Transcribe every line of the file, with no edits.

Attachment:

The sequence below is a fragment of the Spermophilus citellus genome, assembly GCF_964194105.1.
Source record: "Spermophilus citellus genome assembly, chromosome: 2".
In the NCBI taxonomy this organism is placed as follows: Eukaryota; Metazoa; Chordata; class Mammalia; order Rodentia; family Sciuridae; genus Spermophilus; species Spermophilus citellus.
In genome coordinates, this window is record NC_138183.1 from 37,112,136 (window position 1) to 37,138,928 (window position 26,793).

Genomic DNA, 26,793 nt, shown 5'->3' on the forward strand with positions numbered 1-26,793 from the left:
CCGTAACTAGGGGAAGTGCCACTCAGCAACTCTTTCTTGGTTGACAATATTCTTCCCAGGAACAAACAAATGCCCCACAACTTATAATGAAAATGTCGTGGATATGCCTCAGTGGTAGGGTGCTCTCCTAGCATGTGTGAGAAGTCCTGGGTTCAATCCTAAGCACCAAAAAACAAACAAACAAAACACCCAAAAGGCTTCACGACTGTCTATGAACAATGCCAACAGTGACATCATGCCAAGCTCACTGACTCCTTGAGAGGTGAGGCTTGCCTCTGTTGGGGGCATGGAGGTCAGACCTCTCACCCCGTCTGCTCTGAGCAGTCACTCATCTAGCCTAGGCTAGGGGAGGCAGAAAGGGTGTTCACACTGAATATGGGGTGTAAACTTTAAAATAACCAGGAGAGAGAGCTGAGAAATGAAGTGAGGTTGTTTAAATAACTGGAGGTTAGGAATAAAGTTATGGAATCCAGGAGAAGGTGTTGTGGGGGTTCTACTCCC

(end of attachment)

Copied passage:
The sequence below is a fragment of the Spermophilus citellus genome, assembly GCF_964194105.1.
Source record: "Spermophilus citellus genome assembly, chromosome: 2".
In the NCBI taxonomy this organism is placed as follows: Eukaryota; Metazoa; Chordata; class Mammalia; order Rodentia; family Sciuridae; genus Spermophilus; species Spermophilus citellus.
In genome coordinates, this window is record NC_138183.1 from 37,112,136 (window position 1) to 37,138,928 (window position 26,793).

Genomic DNA, 26,793 nt, shown 5'->3' on the forward strand with positions numbered 1-26,793 from the left:
CCGTAACTAGGGGAAGTGCCACTCAGCAACTCTTTCTTGGTTGACAATATTCTTCCCAGGAACAAACAAATGCCCCACAACTTATAATGAAAATGTCGTGGATATGCCTCAGTGGTAGGGTGCTCTCCTAGCATGTGTGAGAAGTCCTGGGTTCAATCCTAAGCACCAAAAAACAAACAAACAAAACACCCAAAAGGCTTCACGACTGTCTATGAACAATGCCAACAGTGACATCATGCCAAGCTCACTGACTCCTTGAGAGGTGAGGCTTGCCTCTGTTGGGGGCATGGAGGTCAGACCTCTCACCCCGTCTGCTCTGAGCAGTCACTCATCTAGCCTAGGCTAGGGGAGGCAGAAAGGGTGTTCACACTGAATATGGGGTGTAAACTTTAAAATAACCAGGAGAGAGAGCTGAGAAATGAAGTGAGGTTGTTTAAATAACTGGAGGTTAGGAATAAAGTTATGGAATCCAGGAGAAGGTGTTGTGGGGGTTCTACTCCC